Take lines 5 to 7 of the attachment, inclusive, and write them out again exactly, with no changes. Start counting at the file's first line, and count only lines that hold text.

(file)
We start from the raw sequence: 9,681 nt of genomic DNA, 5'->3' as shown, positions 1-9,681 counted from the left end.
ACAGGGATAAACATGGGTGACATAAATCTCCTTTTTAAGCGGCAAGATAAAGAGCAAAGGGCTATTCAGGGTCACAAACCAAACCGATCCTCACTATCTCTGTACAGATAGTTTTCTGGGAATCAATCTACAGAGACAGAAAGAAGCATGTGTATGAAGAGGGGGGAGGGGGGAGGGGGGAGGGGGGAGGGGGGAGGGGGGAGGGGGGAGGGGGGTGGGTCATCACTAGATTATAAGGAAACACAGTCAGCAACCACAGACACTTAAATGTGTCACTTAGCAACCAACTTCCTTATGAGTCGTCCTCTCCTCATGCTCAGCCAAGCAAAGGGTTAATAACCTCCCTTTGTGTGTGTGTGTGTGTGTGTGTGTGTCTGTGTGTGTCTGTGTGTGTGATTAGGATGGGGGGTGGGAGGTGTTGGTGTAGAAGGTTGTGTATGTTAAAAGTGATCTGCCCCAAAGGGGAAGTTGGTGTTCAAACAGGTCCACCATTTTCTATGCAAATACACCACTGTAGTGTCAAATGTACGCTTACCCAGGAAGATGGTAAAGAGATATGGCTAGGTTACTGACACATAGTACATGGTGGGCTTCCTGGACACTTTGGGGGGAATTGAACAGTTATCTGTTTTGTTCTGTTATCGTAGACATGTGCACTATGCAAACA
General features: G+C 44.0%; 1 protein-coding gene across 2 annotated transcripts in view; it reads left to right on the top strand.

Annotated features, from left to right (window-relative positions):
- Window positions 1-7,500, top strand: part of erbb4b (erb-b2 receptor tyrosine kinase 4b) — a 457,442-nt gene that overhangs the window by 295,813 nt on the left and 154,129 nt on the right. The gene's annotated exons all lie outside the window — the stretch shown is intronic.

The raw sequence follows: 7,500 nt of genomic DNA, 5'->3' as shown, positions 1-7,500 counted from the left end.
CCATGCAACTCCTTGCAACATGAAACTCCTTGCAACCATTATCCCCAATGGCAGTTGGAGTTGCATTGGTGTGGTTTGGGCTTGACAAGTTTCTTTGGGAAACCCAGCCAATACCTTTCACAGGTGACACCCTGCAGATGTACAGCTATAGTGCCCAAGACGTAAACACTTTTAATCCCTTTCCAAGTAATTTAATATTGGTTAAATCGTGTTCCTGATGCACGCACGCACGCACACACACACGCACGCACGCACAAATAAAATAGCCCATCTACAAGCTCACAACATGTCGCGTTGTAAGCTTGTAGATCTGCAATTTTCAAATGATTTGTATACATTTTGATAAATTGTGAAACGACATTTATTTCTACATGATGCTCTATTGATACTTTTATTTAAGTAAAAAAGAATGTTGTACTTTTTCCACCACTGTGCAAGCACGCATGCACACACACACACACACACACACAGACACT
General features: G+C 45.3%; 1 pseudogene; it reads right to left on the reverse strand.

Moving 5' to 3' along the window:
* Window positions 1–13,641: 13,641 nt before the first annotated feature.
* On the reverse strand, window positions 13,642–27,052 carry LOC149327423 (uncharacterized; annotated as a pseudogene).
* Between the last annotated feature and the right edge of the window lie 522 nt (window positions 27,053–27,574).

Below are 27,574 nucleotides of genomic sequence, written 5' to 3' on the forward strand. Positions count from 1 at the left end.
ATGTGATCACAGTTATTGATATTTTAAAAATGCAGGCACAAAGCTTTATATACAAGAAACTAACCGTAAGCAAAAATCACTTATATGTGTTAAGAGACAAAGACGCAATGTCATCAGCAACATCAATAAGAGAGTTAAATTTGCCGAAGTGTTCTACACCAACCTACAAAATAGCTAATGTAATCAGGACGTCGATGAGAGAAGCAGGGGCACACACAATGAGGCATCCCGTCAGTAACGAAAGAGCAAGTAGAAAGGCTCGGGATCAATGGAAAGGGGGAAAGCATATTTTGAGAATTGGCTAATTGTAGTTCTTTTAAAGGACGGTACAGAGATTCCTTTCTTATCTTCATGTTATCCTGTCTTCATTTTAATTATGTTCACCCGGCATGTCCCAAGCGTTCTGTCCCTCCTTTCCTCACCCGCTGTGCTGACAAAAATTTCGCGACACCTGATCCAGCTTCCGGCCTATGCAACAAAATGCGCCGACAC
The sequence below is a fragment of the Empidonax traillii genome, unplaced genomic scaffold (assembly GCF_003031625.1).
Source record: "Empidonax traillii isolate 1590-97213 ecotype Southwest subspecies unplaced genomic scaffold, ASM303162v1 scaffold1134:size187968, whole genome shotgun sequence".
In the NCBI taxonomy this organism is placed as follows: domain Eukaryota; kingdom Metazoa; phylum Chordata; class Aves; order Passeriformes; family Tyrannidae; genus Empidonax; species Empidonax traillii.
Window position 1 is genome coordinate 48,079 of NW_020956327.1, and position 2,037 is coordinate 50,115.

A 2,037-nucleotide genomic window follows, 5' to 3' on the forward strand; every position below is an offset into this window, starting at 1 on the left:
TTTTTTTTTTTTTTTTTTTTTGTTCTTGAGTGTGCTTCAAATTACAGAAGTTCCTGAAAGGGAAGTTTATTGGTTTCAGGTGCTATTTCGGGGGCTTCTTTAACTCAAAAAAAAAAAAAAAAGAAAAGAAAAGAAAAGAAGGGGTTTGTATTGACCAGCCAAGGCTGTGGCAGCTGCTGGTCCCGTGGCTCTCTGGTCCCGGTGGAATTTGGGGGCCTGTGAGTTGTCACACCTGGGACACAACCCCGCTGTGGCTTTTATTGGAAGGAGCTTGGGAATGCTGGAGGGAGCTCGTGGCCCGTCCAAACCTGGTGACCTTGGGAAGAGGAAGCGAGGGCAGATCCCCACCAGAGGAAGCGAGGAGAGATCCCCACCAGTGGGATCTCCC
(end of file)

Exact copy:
- Window positions 1-7,500, top strand: part of erbb4b (erb-b2 receptor tyrosine kinase 4b) — a 457,442-nt gene that overhangs the window by 295,813 nt on the left and 154,129 nt on the right. The gene's annotated exons all lie outside the window — the stretch shown is intronic.

The raw sequence follows: 7,500 nt of genomic DNA, 5'->3' as shown, positions 1-7,500 counted from the left end.
CCATGCAACTCCTTGCAACATGAAACTCCTTGCAACCATTATCCCCAATGGCAGTTGGAGTTGCATTGGTGTGGTTTGGGCTTGACAAGTTTCTTTGGGAAACCCAGCCAATACCTTTCACAGGTGACACCCTGCAGATGTACAGCTATAGTGCCCAAGACGTAAACACTTTTAATCCCTTTCCAAGTAATTTAATATTGGTTAAATCGTGTTCCTGATGCACGCACGCACGCACACACACACGCACGCACGCACAAATAAAATAGCCCATCTACAAGCTCACAACATGTCGCGTTGTAAGCTTGTAGATCTGCAATTTTCAAATGATTTGTATACATTTTGATAAATTGTGAAACGACATTTATTTCTACATGATGCTCTATTGATACTTTTATTTAAGTAAAAAAGAATGTTGTACTTTTTCCACCACTGTGCAAGCACGCATGCACACACACACACACACACACACAGACACT